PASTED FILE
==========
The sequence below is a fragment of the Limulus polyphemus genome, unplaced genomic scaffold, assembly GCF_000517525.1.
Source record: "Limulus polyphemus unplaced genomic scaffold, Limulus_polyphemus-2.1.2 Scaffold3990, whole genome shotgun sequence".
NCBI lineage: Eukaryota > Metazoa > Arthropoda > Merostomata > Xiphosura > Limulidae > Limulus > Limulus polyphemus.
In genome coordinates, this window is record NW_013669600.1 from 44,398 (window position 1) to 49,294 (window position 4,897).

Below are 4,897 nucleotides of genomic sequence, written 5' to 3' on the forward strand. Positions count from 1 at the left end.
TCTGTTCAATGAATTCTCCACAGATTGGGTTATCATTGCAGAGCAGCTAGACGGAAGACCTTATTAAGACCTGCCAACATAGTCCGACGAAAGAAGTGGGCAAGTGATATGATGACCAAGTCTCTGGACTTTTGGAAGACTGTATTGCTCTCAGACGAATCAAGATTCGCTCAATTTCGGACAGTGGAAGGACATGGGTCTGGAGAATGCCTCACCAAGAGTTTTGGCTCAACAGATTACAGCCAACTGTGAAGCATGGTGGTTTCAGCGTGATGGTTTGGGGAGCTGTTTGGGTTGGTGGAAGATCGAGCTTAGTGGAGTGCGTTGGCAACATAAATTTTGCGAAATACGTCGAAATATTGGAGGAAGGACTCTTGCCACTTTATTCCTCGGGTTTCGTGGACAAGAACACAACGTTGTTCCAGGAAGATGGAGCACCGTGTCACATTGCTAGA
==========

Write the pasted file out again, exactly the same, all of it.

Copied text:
The sequence below is a fragment of the Limulus polyphemus genome, unplaced genomic scaffold, assembly GCF_000517525.1.
Source record: "Limulus polyphemus unplaced genomic scaffold, Limulus_polyphemus-2.1.2 Scaffold3990, whole genome shotgun sequence".
NCBI lineage: Eukaryota > Metazoa > Arthropoda > Merostomata > Xiphosura > Limulidae > Limulus > Limulus polyphemus.
In genome coordinates, this window is record NW_013669600.1 from 44,398 (window position 1) to 49,294 (window position 4,897).

Below are 4,897 nucleotides of genomic sequence, written 5' to 3' on the forward strand. Positions count from 1 at the left end.
TCTGTTCAATGAATTCTCCACAGATTGGGTTATCATTGCAGAGCAGCTAGACGGAAGACCTTATTAAGACCTGCCAACATAGTCCGACGAAAGAAGTGGGCAAGTGATATGATGACCAAGTCTCTGGACTTTTGGAAGACTGTATTGCTCTCAGACGAATCAAGATTCGCTCAATTTCGGACAGTGGAAGGACATGGGTCTGGAGAATGCCTCACCAAGAGTTTTGGCTCAACAGATTACAGCCAACTGTGAAGCATGGTGGTTTCAGCGTGATGGTTTGGGGAGCTGTTTGGGTTGGTGGAAGATCGAGCTTAGTGGAGTGCGTTGGCAACATAAATTTTGCGAAATACGTCGAAATATTGGAGGAAGGACTCTTGCCACTTTATTCCTCGGGTTTCGTGGACAAGAACACAACGTTGTTCCAGGAAGATGGAGCACCGTGTCACATTGCTAGA